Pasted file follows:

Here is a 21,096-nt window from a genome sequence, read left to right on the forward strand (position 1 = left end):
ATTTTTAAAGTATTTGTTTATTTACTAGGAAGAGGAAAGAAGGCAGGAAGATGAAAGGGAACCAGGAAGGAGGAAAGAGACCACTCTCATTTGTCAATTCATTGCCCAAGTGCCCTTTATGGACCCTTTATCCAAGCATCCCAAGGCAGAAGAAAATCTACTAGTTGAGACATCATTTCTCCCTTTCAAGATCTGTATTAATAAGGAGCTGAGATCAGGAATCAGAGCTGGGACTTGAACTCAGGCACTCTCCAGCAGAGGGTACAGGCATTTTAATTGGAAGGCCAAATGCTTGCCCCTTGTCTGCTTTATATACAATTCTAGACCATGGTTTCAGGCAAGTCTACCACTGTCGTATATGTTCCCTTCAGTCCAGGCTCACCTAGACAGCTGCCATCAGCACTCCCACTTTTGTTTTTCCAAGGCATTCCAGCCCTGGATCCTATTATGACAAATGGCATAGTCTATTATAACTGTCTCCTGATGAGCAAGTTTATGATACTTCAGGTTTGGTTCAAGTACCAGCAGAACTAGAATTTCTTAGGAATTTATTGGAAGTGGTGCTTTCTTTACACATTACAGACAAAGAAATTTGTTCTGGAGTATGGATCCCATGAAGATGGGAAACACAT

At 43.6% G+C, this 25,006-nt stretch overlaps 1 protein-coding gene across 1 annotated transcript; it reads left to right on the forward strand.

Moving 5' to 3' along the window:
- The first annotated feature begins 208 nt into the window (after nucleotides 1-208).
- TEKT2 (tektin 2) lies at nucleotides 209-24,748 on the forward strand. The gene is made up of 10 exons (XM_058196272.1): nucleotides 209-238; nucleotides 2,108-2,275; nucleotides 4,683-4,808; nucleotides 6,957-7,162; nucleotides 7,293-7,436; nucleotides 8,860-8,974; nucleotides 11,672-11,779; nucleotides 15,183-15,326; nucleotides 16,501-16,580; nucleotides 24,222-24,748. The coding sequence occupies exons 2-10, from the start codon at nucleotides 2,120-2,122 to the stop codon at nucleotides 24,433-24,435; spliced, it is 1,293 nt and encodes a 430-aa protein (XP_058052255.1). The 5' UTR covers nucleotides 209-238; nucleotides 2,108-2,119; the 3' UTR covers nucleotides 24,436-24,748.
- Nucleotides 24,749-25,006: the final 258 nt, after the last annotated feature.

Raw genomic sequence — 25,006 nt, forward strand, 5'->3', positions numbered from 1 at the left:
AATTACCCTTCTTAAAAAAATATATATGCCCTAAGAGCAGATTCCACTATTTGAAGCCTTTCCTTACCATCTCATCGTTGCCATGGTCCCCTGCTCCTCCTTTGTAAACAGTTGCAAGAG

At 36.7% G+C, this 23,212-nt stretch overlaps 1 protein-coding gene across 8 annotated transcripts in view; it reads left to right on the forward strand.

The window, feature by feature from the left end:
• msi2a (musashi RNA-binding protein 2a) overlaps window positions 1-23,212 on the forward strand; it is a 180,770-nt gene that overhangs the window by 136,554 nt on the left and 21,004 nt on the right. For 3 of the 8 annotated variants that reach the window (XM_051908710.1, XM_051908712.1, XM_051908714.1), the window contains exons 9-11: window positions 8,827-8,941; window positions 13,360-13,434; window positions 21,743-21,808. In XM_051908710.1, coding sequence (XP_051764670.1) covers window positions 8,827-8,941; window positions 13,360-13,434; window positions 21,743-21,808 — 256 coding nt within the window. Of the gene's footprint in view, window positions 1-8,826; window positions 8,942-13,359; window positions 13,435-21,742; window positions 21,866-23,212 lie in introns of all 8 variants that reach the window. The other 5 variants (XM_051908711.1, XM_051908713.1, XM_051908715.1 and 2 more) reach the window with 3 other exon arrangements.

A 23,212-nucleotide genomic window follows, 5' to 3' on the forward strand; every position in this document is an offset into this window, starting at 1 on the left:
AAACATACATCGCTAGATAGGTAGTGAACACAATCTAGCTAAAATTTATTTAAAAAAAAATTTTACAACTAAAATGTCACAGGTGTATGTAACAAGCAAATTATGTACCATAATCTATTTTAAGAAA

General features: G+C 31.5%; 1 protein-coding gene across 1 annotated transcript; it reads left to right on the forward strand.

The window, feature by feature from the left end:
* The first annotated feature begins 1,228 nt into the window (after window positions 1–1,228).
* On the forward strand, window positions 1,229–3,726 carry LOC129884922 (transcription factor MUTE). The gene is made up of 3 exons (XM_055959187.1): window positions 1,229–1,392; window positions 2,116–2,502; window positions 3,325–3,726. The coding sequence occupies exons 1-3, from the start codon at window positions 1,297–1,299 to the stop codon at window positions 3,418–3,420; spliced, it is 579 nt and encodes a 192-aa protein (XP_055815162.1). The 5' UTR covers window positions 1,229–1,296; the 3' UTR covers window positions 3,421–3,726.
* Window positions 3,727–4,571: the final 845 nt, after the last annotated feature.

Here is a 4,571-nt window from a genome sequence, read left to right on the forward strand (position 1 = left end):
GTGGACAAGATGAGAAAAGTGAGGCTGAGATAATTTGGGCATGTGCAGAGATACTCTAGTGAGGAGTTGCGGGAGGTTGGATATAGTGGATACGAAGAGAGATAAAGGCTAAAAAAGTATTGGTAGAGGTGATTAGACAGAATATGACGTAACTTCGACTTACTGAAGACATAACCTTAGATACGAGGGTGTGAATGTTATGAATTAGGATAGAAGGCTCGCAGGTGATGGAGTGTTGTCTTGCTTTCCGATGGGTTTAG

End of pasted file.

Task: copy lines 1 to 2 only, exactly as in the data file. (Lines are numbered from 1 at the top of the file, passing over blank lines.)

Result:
Here is a 21,096-nt window from a genome sequence, read left to right on the forward strand (position 1 = left end):
ATTTTTAAAGTATTTGTTTATTTACTAGGAAGAGGAAAGAAGGCAGGAAGATGAAAGGGAACCAGGAAGGAGGAAAGAGACCACTCTCATTTGTCAATTCATTGCCCAAGTGCCCTTTATGGACCCTTTATCCAAGCATCCCAAGGCAGAAGAAAATCTACTAGTTGAGACATCATTTCTCCCTTTCAAGATCTGTATTAATAAGGAGCTGAGATCAGGAATCAGAGCTGGGACTTGAACTCAGGCACTCTCCAGCAGAGGGTACAGGCATTTTAATTGGAAGGCCAAATGCTTGCCCCTTGTCTGCTTTATATACAATTCTAGACCATGGTTTCAGGCAAGTCTACCACTGTCGTATATGTTCCCTTCAGTCCAGGCTCACCTAGACAGCTGCCATCAGCACTCCCACTTTTGTTTTTCCAAGGCATTCCAGCCCTGGATCCTATTATGACAAATGGCATAGTCTATTATAACTGTCTCCTGATGAGCAAGTTTATGATACTTCAGGTTTGGTTCAAGTACCAGCAGAACTAGAATTTCTTAGGAATTTATTGGAAGTGGTGCTTTCTTTACACATTACAGACAAAGAAATTTGTTCTGGAGTATGGATCCCATGAAGATGGGAAACACAT